We are delighted to share the Most Underrated Book Award judges' report on A Man Made Entirely of Bats: Patrick Lenton’s astonishing imagination finds full expression in A Man Made Entirely of Bats, a short story collection based around the theme of surprising, counter-intuitive superheroes and villains. Some of the stories are flippant and funny, like ‘Radioactive Jerk’, who was an ordinary guy living on an Antarctic research base when he was bitten by a radioactive jerk and gained his super powers, like spine-snapping wedgies. Other stories, like ‘When the Helicopters Came’, about a young person travelling through Vietnam who discovers important things about their grandfather and themself, are poignant and touching but never sentimental. The stories are frequently short and hard-hitting, and the confidence and style that Lenton shows make A Man Made Entirely of Bats a thrilling collection.

And, meanwhile, across town at the iconic Readings bookstore in Carlton, Carmel Bird’s life-long contribution to Australian literature was celebrated through the prestigious and lucrative $20,000 Patrick White Literary Award. The annual award was established by Patrick White using the proceeds of his 1973 Nobel Prize for Literature, and is traditionally awarded to authors who ‘have made a significant but inadequately recognised contribution to Australian literature’. The 2016 judging panel comprised Brennan, David Carter and Debra Adelaide. Judging panel chair Bernadette Brennan said Bird had:

contributed widely and uniquely to Australian literature since her first book in 1976 …. [going] on to publish thirty more books—her imagination is extraordinarily wide-ranging and her fiction consequently creates a world that criss-crosses textual, intellectual and geographical boundaries.

2. Festival season

We were thrilled to be part of the Newcastle Writers Festival this year where we launched Crime Scenes, our anthology of short crime, presented a panel on microlit and screened Richard Holt’s microlit videos. We are delighted to have been invited back in 2017 where we will be presenting a number of panels, co-hosting the inaugural NWF/joanne burns Microlit Award  and hitting the town with #storybombing (more on this in our next Sluglines).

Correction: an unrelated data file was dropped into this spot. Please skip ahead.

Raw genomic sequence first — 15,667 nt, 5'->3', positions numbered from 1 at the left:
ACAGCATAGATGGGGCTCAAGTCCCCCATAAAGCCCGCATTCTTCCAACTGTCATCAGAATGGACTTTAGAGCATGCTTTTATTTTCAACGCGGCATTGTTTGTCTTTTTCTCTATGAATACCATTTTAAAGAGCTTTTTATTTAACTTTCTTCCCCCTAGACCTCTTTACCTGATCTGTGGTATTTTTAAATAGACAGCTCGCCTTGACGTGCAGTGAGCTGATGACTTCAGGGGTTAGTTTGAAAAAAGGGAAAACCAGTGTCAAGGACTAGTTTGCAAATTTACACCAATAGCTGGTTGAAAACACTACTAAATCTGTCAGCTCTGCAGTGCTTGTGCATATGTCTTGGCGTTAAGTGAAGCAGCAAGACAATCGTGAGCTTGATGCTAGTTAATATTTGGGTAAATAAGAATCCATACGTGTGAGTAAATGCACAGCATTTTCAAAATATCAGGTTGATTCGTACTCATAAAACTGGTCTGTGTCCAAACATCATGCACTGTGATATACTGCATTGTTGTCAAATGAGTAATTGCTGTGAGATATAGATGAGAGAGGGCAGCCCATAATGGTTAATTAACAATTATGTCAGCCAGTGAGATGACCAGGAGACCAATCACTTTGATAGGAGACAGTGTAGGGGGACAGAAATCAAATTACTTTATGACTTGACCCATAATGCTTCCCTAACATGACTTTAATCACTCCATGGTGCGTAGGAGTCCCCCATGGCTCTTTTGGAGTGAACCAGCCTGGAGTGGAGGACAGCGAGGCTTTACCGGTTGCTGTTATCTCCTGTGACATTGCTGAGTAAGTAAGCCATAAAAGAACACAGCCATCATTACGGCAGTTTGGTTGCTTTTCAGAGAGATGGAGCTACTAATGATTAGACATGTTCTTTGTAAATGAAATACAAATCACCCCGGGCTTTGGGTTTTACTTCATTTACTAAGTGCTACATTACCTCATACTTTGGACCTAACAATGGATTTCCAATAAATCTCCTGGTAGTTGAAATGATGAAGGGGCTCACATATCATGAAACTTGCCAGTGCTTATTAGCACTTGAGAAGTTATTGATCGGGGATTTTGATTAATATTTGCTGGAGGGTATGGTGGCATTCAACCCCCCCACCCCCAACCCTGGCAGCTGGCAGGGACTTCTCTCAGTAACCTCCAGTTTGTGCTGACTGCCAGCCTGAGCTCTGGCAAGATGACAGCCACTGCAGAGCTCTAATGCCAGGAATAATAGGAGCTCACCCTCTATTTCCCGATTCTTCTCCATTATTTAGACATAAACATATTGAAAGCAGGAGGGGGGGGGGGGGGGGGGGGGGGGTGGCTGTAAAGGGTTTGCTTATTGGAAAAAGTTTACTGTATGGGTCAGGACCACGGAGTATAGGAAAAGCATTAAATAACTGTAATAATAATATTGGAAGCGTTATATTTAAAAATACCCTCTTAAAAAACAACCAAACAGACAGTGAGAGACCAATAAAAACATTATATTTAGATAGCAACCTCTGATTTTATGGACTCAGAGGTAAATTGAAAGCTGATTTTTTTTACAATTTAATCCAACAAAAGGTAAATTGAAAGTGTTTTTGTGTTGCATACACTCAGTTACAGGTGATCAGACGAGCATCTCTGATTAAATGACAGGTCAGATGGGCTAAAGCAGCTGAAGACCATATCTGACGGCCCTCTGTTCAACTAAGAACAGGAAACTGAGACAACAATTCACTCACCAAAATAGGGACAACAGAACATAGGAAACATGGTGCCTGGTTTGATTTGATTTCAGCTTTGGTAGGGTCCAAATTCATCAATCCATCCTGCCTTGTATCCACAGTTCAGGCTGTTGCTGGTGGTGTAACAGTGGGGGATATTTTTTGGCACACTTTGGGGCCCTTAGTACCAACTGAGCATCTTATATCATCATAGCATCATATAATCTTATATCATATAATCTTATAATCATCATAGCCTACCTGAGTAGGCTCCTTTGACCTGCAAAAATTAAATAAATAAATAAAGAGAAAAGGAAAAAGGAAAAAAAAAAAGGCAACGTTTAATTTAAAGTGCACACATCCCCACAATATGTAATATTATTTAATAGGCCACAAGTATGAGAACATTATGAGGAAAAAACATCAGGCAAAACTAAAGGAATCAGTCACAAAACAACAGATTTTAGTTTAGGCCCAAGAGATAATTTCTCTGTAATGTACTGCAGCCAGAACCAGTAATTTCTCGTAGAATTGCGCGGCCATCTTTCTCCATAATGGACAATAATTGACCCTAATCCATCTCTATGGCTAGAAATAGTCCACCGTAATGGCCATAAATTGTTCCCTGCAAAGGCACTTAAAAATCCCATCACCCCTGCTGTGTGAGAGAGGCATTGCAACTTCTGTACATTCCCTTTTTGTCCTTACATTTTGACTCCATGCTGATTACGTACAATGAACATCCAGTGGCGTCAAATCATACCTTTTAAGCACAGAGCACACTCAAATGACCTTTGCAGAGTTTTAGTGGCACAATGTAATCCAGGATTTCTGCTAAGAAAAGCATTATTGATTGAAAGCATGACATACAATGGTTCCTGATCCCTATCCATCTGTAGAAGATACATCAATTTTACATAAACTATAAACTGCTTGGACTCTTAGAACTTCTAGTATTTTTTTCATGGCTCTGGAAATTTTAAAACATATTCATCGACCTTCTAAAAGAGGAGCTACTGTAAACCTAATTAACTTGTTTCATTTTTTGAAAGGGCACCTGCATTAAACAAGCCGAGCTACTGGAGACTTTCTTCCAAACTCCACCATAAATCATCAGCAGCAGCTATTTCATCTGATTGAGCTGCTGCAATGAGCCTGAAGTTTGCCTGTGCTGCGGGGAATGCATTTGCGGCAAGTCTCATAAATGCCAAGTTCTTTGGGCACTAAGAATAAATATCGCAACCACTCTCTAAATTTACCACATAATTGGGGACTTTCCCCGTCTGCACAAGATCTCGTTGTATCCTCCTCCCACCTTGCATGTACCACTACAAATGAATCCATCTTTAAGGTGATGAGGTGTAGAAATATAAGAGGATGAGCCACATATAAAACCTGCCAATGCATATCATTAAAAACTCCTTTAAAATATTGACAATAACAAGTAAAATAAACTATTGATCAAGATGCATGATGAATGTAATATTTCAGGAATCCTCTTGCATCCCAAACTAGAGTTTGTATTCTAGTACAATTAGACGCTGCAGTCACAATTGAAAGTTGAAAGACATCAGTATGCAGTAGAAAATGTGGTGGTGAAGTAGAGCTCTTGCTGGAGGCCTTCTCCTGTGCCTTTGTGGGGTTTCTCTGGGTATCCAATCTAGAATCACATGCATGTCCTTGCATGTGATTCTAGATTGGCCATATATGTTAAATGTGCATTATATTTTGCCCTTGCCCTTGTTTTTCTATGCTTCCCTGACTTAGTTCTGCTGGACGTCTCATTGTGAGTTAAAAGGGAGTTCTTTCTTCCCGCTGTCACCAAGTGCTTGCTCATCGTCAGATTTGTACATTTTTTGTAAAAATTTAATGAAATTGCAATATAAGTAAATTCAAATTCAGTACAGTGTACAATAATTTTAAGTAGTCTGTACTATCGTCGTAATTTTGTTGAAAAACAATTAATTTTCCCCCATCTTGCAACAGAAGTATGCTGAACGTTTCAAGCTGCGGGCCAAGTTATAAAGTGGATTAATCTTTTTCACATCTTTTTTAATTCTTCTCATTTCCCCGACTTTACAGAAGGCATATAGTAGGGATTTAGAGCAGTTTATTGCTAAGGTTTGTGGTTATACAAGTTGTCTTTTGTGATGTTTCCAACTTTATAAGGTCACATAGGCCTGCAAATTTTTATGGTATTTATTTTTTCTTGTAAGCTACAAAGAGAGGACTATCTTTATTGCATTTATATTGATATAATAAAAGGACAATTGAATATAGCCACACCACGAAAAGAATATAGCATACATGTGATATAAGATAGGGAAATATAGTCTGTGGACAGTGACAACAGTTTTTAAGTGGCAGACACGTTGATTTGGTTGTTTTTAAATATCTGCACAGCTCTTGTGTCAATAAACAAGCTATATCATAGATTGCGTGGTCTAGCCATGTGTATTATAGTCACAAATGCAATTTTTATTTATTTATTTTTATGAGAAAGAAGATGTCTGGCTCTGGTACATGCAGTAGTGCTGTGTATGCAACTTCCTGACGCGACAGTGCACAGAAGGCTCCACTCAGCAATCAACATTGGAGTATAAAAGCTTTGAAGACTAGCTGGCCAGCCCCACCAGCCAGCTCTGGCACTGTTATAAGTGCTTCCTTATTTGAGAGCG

Little Fictions has also been festive with shows in both the Sydney Writers and Sydney Fringe Festivals. We are very happy to announce that we will present three shows in the Newcastle Fringe in March next year and apart from our monthly show at Knox Street Bar we will also present a special performance at Woollahra Library in April.

3. Funding news

Federal government cuts to the Australia Council earlier this year meant that many fine literary journals and organisations missed out on much-needed funds. Spineless Wonders was delighted and very grateful to be among a small number of publishers given funding. These funds enabled us to continue our multi-platform publishing activities. We were also lucky enough to receive a grant from both the Copyright Australia Cultural Fund and the City of Sydney for our Little Fictions productions this year.

4. Creative collaborations

In 2016, we continued our collaboration with the Sydney Conservatorium of Music with a number of emerging composers from Daniel Blinkhorn’s ‘Experimental Acoustic’ course producing soundtracks for our microlit videos. We look forward to an expanded collaboration with students across the Con in 2017.

This year also saw the formation of the multi-disciplinary artists’ collective, #storybombing with our first major engagement taking place in Dick Street at the Beams Festival in Chippendale.

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‘Landmarks’ cover reveal